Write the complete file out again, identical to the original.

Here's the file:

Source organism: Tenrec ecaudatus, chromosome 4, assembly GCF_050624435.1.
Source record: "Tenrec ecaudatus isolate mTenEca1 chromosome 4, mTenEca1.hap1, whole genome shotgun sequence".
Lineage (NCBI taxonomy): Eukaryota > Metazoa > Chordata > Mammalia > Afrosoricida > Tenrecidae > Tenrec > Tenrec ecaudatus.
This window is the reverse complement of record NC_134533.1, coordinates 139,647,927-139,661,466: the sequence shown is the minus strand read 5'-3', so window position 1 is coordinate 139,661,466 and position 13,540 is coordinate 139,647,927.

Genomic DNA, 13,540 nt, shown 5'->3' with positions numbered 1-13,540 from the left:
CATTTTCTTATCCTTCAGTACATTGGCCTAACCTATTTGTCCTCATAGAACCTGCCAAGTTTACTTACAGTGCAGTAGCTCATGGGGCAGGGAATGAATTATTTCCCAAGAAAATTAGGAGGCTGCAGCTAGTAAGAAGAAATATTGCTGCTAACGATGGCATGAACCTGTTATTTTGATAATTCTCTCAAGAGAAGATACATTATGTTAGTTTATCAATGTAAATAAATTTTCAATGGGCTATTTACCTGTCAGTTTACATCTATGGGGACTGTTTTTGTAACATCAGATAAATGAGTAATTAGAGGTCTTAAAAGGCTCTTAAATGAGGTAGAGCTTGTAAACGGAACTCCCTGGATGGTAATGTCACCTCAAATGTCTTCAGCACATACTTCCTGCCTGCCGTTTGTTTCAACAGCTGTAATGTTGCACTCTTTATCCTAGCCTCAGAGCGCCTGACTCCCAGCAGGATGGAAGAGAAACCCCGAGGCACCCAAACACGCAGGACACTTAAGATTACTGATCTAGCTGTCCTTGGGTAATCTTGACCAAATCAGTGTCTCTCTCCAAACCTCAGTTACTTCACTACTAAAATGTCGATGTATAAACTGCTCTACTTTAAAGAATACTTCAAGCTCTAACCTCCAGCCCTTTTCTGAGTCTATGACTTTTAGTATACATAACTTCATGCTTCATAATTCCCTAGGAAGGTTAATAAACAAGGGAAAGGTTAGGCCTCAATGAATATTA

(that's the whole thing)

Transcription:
Source organism: Tenrec ecaudatus, chromosome 4, assembly GCF_050624435.1.
Source record: "Tenrec ecaudatus isolate mTenEca1 chromosome 4, mTenEca1.hap1, whole genome shotgun sequence".
Lineage (NCBI taxonomy): Eukaryota > Metazoa > Chordata > Mammalia > Afrosoricida > Tenrecidae > Tenrec > Tenrec ecaudatus.
This window is the reverse complement of record NC_134533.1, coordinates 139,647,927-139,661,466: the sequence shown is the minus strand read 5'-3', so window position 1 is coordinate 139,661,466 and position 13,540 is coordinate 139,647,927.

Genomic DNA, 13,540 nt, shown 5'->3' with positions numbered 1-13,540 from the left:
CATTTTCTTATCCTTCAGTACATTGGCCTAACCTATTTGTCCTCATAGAACCTGCCAAGTTTACTTACAGTGCAGTAGCTCATGGGGCAGGGAATGAATTATTTCCCAAGAAAATTAGGAGGCTGCAGCTAGTAAGAAGAAATATTGCTGCTAACGATGGCATGAACCTGTTATTTTGATAATTCTCTCAAGAGAAGATACATTATGTTAGTTTATCAATGTAAATAAATTTTCAATGGGCTATTTACCTGTCAGTTTACATCTATGGGGACTGTTTTTGTAACATCAGATAAATGAGTAATTAGAGGTCTTAAAAGGCTCTTAAATGAGGTAGAGCTTGTAAACGGAACTCCCTGGATGGTAATGTCACCTCAAATGTCTTCAGCACATACTTCCTGCCTGCCGTTTGTTTCAACAGCTGTAATGTTGCACTCTTTATCCTAGCCTCAGAGCGCCTGACTCCCAGCAGGATGGAAGAGAAACCCCGAGGCACCCAAACACGCAGGACACTTAAGATTACTGATCTAGCTGTCCTTGGGTAATCTTGACCAAATCAGTGTCTCTCTCCAAACCTCAGTTACTTCACTACTAAAATGTCGATGTATAAACTGCTCTACTTTAAAGAATACTTCAAGCTCTAACCTCCAGCCCTTTTCTGAGTCTATGACTTTTAGTATACATAACTTCATGCTTCATAATTCCCTAGGAAGGTTAATAAACAAGGGAAAGGTTAGGCCTCAATGAATATTA